President Obama cast ongoing negotiations over raising the nation’s debt ceiling in moral terms Wednesday, asking if Republican members of Congress are prepared to deprive students of college scholarships or compromise food safety inspections in order to preserve tax breaks to wealthy oil companies and owners of private jets.
The president used an East Room news conference to gain leverage in difficult discussions with Republican leaders, who’ve balked at proposals to pare the deficit by raising tax revenue. Obama called for an approach in which each side compromises en route to a deal that would clear aside opposition to lifting the nation’s $14.3-trillion debt limit by an Aug. 2 deadline.
“Democrats have to accept some painful spending cuts that hurt some of our constituents … and we’ve shown a willingness to do that for the greater good,’’ the president said.
He said Republicans have not negotiated in the same spirit. Instead, they’ve eschewed a “balanced’’ plan in favor of deep spending cuts that would protect tax breaks for wealthy constituents, he said.
“If everybody else is willing to take on their sacred cows and do tough things to achieve the goal of real deficit reduction, then I think it would be hard for the Republicans to stand there and say the tax break for corporate jets is sufficiently important that we’re not willing to come to the table and get a deal done.’’
Negotiations hit an impasse last week when top Republicans pulled out of deficit reduction talks with Vice President Joe Biden, saying that the White House’s insistence on tax increases amounted to a deal-killer.
Obama is now directly engaged in the talks, which are crucial to a vote on raising the debt limit. Many members of Congress say they won’t vote to raise the debt ceiling absent major reductions in the nation’s deficits. Should the U.S. fail to raise the cap, the Obama administration said the U.S. would default on its debt, with catastrophic implications for the nation’s bond rating and its status as an economic superpower.
Obama painted a stark image of the winners and losers under the debt deal favored by Republicans. Oil companies that are already making money “hand over fist,’’ he said, would continue to receive taxpayer subsidies while “a bunch of kids out there are not getting college scholarships.’’
Medical research would be undermined and food inspection would be weakened if the Republicans pursue their “maximalist position,’’ the president said.
“If you’re a wealthy CEO or hedge fund manager in America right now your taxes are lower than they have ever been,’’ Obama said. “They’re lower than they’ve been since the 1950s, and you can afford it. You’ll still be able to ride on your corporate jet. You just have to pay a little more.’’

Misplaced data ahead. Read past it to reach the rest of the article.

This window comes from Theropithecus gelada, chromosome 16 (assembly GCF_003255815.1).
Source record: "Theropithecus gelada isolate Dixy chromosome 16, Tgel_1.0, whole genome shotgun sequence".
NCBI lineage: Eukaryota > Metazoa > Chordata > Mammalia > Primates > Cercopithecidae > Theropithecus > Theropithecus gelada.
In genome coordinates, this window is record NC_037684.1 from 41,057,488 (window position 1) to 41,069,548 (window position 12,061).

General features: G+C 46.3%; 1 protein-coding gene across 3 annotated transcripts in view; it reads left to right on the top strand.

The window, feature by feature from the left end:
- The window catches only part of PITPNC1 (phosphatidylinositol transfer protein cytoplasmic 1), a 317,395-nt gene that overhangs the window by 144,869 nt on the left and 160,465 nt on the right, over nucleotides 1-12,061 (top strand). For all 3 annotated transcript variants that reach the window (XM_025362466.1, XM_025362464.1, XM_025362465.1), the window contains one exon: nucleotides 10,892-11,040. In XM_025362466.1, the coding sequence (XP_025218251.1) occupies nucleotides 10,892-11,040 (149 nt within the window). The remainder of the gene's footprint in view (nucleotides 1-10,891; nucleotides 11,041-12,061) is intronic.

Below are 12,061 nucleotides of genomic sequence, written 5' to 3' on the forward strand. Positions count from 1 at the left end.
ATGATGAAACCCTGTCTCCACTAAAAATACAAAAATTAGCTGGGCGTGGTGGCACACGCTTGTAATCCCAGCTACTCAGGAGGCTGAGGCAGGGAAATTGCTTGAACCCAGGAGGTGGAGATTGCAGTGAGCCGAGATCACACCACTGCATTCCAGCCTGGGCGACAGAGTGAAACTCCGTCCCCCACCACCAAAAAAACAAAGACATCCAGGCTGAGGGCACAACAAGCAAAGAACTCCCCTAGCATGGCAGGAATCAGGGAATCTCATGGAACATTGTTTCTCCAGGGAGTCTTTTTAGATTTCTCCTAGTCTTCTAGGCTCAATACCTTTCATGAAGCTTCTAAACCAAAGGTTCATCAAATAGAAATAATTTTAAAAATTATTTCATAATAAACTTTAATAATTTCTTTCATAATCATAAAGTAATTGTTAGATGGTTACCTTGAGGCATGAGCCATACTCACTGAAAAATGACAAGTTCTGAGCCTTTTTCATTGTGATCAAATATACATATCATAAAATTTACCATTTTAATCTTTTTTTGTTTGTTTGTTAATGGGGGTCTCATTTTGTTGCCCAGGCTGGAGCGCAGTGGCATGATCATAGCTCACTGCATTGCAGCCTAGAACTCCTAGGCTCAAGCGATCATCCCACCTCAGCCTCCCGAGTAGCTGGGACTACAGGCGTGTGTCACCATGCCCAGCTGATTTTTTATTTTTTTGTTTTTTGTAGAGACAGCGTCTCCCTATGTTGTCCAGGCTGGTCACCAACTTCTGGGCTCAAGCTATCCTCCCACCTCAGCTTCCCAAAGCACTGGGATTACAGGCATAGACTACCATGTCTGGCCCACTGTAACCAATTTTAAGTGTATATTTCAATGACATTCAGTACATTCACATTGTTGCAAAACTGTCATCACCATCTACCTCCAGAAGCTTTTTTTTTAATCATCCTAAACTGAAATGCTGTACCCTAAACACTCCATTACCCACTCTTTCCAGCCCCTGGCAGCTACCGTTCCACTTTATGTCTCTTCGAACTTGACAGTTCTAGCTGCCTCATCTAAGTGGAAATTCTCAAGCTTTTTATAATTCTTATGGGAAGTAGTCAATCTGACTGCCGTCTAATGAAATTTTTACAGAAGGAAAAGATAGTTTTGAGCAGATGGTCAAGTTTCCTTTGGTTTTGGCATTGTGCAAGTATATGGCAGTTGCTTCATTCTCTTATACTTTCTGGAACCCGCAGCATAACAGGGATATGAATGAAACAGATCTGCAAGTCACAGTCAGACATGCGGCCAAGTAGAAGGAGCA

He added: “It would be nice if we could keep every tax break there is. But we’ve got to make tough choices here to reduce our deficit.’’
He urged Congress to spurn vacations if necessary and stay in Washington to continue negotiations. He said he wants to avoid the brinksmanship surrounding the negotiations in the spring to stave off a government shutdown.
Personalizing the issue, Obama noted that his two young daughters, Malia and Sasha, manage to get their homework done in time. If they can do it, so can Congress, he said.
He added that he’s stuck around town.
“I’ve been here,’’ he said. “I’ve been doing Afghanistan and [Osama]bin Laden and the Greek crisis. You stay here. Let’s get it done.’’
Obama held the news conference at a moment when the economy appears stagnant. The next monthly jobs report is due July 8, but there was widespread disappointment in a report covering the month of May, which showed unemployment had edged up to 9.1%. Employers added only 54,000 new jobs that month, less than half the number needed to keep pace with population growth.
The price of gas has dropped over the past month, but a gallon of unleaded still averages $3.54 -- 28% higher than one year ago.
All this has taken a toll on Obama’s job approval numbers. A CBS News/New York Times poll released Wednesday showed that only 39% approve of Obama’s management of the economy, compared to 52% who disapprove.
Political analysts from both parties said the economy trumps every other issue in the 2012 election. And Republicans hope to make the race a referendum on Obama’s record when it comes to job creation. Speaking to reporters this week, Republican National Committee Chairman Reince Priebus rejected Obama’s optimistic take on the nation’s economic course.
“This isn’t a bump in the road or a turnaround, but a three-year-long trend of failed economic policies that are quite frankly bankrupting the greatest nation on the face of the earth,’’ Priebus said.